The riverwalk is not being funded with tax payer $. Its is being raised privately and the foundation is doing an excellent job!
Kevin Scott November 01, 2012 at 05:09 PM
That is correct, out of pocket is not going up, but the rate is. This is typical of government! We must tighten our belts when money is tight, they just shake us down. If we tried to make money that way we would go to prison.
RB November 01, 2012 at 05:17 PM
tim 2.0 - don't be ridiiculous! They are raising the tax rate -that is a tax hike! The only reason they will not collect more money is because they are taxing properties that are worth less.
Julio November 01, 2012 at 05:26 PM
When tax RATES go up, taxes go UP.
Julio November 01, 2012 at 05:27 PM
Despite this article MY PROPERTY TAXES HAVE GONE UP WHILE MY PROPERTY VALUE HAS PLUMMETED!!!
anonymous November 01, 2012 at 06:24 PM
I think the Patch did an excellent job of reporting here!!! I hope the politicians don't read your response, or we are all in trouble!!! If you raise the tax RATE, you are raising the tax!! No matter how you slice it, you will ultimately pay more out of pocket on a home that is valued lower. The taxing body may get the same amount of money, but they are getiing more from the tax payer to cover the loss in property values.
anonymous November 01, 2012 at 06:32 PM
As a side note to this ridiculous statement from Peck, I will vote AGAINST every incumbent in the coming election!!! It is this attitude that makes me sick. They actually think they are doing us a favor by being an elected official. No you work FOR us !!!! You get paid to work For us!!! Go get a real job, and give someone else a chance to make a difference FOR us !!
Ray November 01, 2012 at 07:57 PM
I believe some of the article to be misleading. Even though our properties are worth less since the housing crash I don't believe what we pay the county in dollars and cents has gone down unless we challenged our assessment and forced them to take less by lowering the assessed value. So not only will those whose taxes have not went down, (to me that’s the misleading part because no one’s assessed rate went down any amount worth mentioning without them challenging the rate), everyone who hasn't filed an assessment challenge is going to see their taxes go up. Oh and by the way the process is a pain but because we challenged our assessment and got our assessed value lowered and while it took almost a year we just heard from our mortgage company this month and got a significant refund from our escrow account and our payments went down almost $70.00 a month and I’m sure our home is on the lower end of middle of the road assessed value for this area. My advice to anyone is you don’t have to sit still for this. All of our homes because of the housing crash are over assessed. If you don’t challenge your assessment you are giving away your hard earned dollars because you are without a doubt being over assessed.
Bruce M November 01, 2012 at 08:07 PM
Just like Tom Cross is trying to trim government "fat" and reduce wasteful spending, Plainfield needs to do the same. Stop the needless spending. Plainfield cannot just keep raising taxes. Soon it will just not make sense to live here. These are NOT times to be raising taxes!! Think! What does this town NEED for the better of the town? Plainfield needs to start using common sense!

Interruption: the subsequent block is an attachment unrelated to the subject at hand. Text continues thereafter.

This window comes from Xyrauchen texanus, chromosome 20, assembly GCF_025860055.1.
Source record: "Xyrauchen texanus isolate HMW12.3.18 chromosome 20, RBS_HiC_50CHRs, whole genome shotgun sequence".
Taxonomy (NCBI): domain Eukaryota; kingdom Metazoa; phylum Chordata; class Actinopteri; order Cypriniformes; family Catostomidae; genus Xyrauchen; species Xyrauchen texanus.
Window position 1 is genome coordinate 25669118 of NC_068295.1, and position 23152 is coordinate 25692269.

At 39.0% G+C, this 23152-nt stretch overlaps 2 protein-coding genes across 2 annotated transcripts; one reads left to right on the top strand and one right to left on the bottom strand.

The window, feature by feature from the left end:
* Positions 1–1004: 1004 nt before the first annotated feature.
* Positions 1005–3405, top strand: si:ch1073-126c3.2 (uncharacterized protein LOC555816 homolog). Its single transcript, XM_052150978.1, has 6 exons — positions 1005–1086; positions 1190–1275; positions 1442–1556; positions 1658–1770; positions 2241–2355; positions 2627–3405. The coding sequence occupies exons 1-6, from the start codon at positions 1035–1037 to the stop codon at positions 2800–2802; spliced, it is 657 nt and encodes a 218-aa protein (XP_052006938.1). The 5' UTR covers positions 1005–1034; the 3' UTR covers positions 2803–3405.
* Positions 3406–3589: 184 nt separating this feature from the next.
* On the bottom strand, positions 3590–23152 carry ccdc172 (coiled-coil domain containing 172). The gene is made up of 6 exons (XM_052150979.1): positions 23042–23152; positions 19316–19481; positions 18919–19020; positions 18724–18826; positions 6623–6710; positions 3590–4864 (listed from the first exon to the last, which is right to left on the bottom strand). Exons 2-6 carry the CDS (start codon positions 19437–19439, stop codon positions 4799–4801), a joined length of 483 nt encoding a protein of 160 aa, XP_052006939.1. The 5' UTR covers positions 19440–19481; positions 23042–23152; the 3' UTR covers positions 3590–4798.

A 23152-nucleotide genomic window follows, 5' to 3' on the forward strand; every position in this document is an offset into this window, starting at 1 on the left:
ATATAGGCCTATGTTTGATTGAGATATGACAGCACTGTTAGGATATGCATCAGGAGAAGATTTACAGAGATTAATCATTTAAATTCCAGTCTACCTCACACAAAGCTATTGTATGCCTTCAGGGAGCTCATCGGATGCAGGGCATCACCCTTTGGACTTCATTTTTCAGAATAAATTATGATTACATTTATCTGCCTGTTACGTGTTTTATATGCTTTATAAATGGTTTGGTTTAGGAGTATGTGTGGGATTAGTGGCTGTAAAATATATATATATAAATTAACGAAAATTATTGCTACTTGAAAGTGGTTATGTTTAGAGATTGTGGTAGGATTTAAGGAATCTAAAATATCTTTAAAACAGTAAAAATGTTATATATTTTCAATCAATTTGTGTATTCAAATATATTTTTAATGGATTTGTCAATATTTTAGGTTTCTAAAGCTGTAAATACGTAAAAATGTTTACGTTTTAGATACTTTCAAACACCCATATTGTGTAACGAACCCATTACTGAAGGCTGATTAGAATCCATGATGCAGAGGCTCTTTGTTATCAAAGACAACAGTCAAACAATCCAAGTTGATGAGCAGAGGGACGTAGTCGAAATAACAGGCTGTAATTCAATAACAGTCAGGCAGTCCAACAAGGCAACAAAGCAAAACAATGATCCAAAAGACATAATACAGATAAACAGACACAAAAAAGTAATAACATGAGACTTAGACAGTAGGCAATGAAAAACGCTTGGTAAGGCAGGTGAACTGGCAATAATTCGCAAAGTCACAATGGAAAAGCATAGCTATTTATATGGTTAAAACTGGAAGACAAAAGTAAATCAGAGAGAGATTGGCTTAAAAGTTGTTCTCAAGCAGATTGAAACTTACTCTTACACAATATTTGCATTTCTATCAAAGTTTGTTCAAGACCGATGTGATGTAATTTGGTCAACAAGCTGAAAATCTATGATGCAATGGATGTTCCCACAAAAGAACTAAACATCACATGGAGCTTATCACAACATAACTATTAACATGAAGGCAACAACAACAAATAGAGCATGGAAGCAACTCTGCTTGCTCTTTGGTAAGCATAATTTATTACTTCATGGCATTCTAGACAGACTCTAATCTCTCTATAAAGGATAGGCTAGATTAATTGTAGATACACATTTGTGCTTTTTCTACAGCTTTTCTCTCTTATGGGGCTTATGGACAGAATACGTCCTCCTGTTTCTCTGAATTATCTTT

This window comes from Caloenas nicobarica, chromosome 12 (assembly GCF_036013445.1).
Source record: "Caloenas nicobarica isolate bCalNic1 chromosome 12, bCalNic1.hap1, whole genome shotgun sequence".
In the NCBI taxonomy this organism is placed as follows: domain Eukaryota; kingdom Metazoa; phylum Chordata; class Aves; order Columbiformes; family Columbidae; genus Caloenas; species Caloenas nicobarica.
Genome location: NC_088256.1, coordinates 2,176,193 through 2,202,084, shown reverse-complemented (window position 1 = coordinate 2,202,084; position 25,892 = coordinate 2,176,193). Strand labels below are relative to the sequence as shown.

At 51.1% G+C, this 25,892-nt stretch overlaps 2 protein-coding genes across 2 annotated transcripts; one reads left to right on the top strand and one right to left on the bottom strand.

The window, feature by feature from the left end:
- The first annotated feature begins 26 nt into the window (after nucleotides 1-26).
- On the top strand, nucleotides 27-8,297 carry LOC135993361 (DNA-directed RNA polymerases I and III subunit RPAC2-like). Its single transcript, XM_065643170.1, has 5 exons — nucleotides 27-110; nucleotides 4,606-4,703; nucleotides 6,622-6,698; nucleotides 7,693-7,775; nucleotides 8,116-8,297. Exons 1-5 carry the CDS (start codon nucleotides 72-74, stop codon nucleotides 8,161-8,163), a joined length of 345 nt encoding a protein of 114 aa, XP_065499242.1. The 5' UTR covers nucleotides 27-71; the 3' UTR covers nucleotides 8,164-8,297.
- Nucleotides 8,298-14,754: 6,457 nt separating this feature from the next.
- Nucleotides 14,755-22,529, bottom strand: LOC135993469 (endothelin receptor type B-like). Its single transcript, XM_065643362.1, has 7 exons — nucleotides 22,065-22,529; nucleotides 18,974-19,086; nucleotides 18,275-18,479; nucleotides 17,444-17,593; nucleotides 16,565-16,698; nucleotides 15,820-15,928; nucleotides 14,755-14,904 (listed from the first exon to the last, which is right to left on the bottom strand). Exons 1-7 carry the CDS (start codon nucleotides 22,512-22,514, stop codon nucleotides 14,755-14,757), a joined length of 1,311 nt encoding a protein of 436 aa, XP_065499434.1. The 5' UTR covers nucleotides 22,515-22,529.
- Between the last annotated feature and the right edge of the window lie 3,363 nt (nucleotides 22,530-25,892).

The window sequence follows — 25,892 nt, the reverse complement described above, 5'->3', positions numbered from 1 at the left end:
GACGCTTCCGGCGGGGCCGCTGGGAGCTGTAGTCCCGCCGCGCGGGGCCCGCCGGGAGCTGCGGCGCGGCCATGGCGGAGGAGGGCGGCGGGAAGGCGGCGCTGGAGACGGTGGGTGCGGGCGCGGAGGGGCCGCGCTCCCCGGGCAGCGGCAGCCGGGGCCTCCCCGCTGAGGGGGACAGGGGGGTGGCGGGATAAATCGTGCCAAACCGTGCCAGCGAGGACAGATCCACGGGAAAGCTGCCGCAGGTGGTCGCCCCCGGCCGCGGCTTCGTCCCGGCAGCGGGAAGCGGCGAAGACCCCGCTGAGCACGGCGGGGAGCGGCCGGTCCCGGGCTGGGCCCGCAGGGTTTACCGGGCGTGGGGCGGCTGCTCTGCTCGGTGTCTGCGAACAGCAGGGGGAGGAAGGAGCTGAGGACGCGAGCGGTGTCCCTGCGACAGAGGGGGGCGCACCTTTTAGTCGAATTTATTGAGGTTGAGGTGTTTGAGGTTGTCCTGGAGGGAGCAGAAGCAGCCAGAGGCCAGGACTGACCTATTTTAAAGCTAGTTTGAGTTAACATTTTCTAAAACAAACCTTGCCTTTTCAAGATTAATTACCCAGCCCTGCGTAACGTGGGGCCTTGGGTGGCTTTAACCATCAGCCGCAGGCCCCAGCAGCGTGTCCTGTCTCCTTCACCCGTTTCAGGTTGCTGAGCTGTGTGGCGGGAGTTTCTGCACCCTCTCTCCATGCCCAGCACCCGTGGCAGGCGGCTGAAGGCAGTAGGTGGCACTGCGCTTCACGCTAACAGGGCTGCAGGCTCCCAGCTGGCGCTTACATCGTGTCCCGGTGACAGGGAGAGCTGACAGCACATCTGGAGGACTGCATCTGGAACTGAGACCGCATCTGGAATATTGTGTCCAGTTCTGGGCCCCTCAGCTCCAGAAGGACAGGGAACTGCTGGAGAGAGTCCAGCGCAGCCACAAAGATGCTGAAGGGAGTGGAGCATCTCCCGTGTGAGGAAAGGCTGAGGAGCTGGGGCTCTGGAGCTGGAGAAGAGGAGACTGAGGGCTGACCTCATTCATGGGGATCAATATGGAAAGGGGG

concernedresident November 01, 2012 at 08:26 PM
@Ray congrats on getting a break, when I fought my assessed value I got shot down even though I had a recent appraisal done. The county assessed my house at over $100K above value but since there were no "clean" sales in my neighborhood, only short sales and foreclosures they threw out my appraisal. Now this year value went down, they had no choice but to adjust because they were inflating so much, but as I suspected they are increasing ratio. Let me break out another $9k for all that Will county does for me! Maybe we can build the county a new office to match the Plainfield fire district campus.
Vincent Athy November 01, 2012 at 10:48 PM
Very interesting, raise the property tax rates, drop the amusement tax, and a couple of months ago reject legalized video game tax dollars that were offered to Plainfield? By raising the property tax rate you are taxing every homeowner in Plainfield. By accepting gaming tax you are only taxing people who choose to play, which tax is fair? Legalize Video Gaming, take the tax dollars, and help your business community thrive.
Julio November 02, 2012 at 03:07 AM
I was told republicans run Plainfield. If that's true, why are the taxes so high?
JeffK November 02, 2012 at 05:33 AM
While I think Peck had been running a flawless campaign that was a very stupid statement, on record no less. This is a tax increase. If the JBT camp is smart they will be going after him for not knowing the difference. I anticipate fall out from this. Polling has shown property taxes to be a very hot issue.
Julie Ferenzi November 02, 2012 at 02:20 PM
Unfortunately when prices increase and the market improves (fingers crossed) that is when we will REALLY feel the pinch of these increases. Tax rates hardly ever go down, so while some people might not "feel" it right away, we will all be paying more eventually. This is why they use a 3 year study to assess values...
Tim November 02, 2012 at 02:42 PM